– Stephanie McMahon spoke with Engadget at CES for a new interview discussing the company’s future over the next twenty years and more. You can check out the video below, along with a summary per Wrestling Inc:
* Stephanie talked about WWE being one of the most interactive forms of all media and how their audience has always impacted what happens on the show. She said you amplify that with the various platforms that are available and now their audience has a bigger voice to be so impactful. She commented how the new NextVR virtual reality partnership for live events and the new Mixed Match Challenge on Facebook Watch continues their interactivity and broadens their engagement, and hopefully their appeal.
* Regarding changes, what doesn’t change is the audience. Stephanie called them WWE’s secret sauce. What also does not change is WWE’s mission to put smiles on faces, and the fundamental aspect of storytelling. She says WWE is no different than a great opera, book, play or any other type of show because it’s antagonist vs. protagonist with conflict resolution but WWE’s conflicts just happen to be settled in a 20×20 ring with some of the greatest live action that you can see on any form of media. What has changed is their ability to reach the audience in better ways as their mission is always to “super-serve” the audience and give them an experience that is worthy of their passion.
* When asked how social media changes the way Superstars and the company engage with the audience, Stephanie said it only grows the engagement. She touted how RAW had more Facebook engagement than Game of Thrones in 2017. Stephanie said in addition to pushing out storyline content or marketing messaging that brands would normally do, WWE listens to its audience, whether it’s an individual basis like interacting with John Cena on Twitter, who she says will respond to you, or with the entire women’s division as they’ve done with the women’s evolution. She talked about how WWE re-branded the Divas division to the women’s division and started calling the female competitors Superstars like the men, and how WWE made history in the Middle East last year with a “this is hope!” chant during the Sasha Banks vs. Alexa Bliss RAW Women’s Title match. She pointed to the power of the WWE brand, or power any brand can have, and said it’s really a privilege to be a part of.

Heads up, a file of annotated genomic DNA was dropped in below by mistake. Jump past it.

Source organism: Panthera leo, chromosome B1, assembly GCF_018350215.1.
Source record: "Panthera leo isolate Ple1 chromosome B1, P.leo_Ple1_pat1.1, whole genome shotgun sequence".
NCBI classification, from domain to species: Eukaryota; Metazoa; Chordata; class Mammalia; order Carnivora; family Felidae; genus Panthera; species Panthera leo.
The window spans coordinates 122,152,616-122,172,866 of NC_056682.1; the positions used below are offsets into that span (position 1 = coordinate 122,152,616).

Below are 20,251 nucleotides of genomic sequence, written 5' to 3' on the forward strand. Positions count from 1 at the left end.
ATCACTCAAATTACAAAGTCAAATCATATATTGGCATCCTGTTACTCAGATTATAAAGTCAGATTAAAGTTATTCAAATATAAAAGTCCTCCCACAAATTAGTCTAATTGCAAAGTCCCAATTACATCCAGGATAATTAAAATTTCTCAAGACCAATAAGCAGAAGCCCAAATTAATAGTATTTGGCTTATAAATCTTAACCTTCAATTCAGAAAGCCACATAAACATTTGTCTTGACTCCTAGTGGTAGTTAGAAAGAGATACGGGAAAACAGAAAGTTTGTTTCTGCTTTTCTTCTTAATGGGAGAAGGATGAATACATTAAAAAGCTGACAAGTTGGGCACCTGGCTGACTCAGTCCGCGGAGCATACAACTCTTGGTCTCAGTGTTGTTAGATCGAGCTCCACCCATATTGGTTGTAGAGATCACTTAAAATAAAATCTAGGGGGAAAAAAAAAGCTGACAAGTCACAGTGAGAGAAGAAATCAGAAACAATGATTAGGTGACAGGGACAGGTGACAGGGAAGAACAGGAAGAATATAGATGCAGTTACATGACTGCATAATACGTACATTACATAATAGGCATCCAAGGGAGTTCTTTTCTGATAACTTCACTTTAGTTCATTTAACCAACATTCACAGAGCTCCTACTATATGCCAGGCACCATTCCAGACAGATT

* Stephanie said with more than 500 shows per year they essentially have a focus group every single night and are constantly listening to the fans. Add social media metrics and other data analytics that they get, and WWE is able to specifically target their customers with an experience they want.
* Regarding the NextVR partnership to debut later this year, WWE wants the fans to feel what the performers feel. She always gets asked what it’s like to walk out in front of the crowd, what it’s like to be in the ring with a WWE Superstar. She says fans will be able to feel what it’s like when a Superstar performs a move off the top rope. WWE wants fans to experience the adrenaline, the excitement, the fear and the energy, and that’s what virtual reality can hopefully provide. She says there will be 6 different VR experiences that take place at the end of certain live events, each running for about 10 minutes.
* She talked about how WWE is experiencing with various technologies because they want to reach the audience where they are and by however they want to consume the content. She touted how WWE is multi-generational with over 1/3 of the audience under the age of 34, just based on Nielsen’s TV data and not including digital and social, which is more younger. She pointed to VR, the MMC, 360 programming and other technologies as ways that they are constantly out there trying to deliver the best possible experience for fans because WWE really is this tremendous cross-section.